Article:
On March 29, Polish Prime Minister Morawiecki said that Poland promised to introduce rules that would limit the inflow of Ukrainian grain to the country, explaining that it could destabilize the import market.
On April 7, Ukraine agreed to stop exporting grain to Poland, and on April 15, the country approved a ban on the import of Ukrainian grain and other food products to Poland. Later, Poland approved a ban on the import of Ukrainian grain and other food products to Poland. The government emphasized that this decision does not change the country's position on support and friendship with Ukraine.
In Romania, farmers demanded a ban on grain imports and transit from Ukraine, threatening a nationwide protest. Meanwhile, Hungary was the second country to temporarily ban imports of grain and oilseeds from Ukraine, following Poland. On April 16, media reported that Bulgaria was also considering refusing to import Ukrainian grain. On the same day, a spokesman for the European Commission said that unilateral actions by EU member states on trade were unacceptable.
On April 17, Slovakia became the third EU country to ban imports of Ukrainian grain and other agricultural products.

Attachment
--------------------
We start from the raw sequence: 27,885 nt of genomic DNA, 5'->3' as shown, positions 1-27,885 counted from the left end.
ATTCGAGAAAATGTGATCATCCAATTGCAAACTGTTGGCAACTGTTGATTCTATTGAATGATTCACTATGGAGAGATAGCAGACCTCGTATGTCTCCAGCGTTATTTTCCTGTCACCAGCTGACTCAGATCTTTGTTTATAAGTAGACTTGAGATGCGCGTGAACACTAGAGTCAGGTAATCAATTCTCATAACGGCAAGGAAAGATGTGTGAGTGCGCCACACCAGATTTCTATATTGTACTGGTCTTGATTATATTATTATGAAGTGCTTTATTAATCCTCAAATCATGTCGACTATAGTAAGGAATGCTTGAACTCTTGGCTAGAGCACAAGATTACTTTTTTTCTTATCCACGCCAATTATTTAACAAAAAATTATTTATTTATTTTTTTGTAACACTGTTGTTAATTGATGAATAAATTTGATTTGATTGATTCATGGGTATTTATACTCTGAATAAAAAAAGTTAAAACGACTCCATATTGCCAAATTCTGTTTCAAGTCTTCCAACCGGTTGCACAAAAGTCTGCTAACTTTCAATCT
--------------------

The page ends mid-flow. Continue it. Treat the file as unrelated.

On April 18, it became known that Poland would receive EUR 30 million in aid from the EU amid the crisis with Ukrainian grain. After that, Warsaw decided to unblock the transit of Ukrainian agricultural products to European ports on April 21.
On April 29, the European Commission agreed with Bulgaria, Hungary, Poland, Romania, and Slovakia on the transit of food produced in Ukraine through their territory.
On May 12, Poland, Bulgaria, Romania, Slovakia, and Hungary called on the European Commission to extend the embargo on agricultural products from Ukraine until the end of the year. Later that month, it was reported that four EU countries would insist on extending grain import restrictions from Ukraine until October. At the same time, Hungary wanted to extend the restrictions until 2024.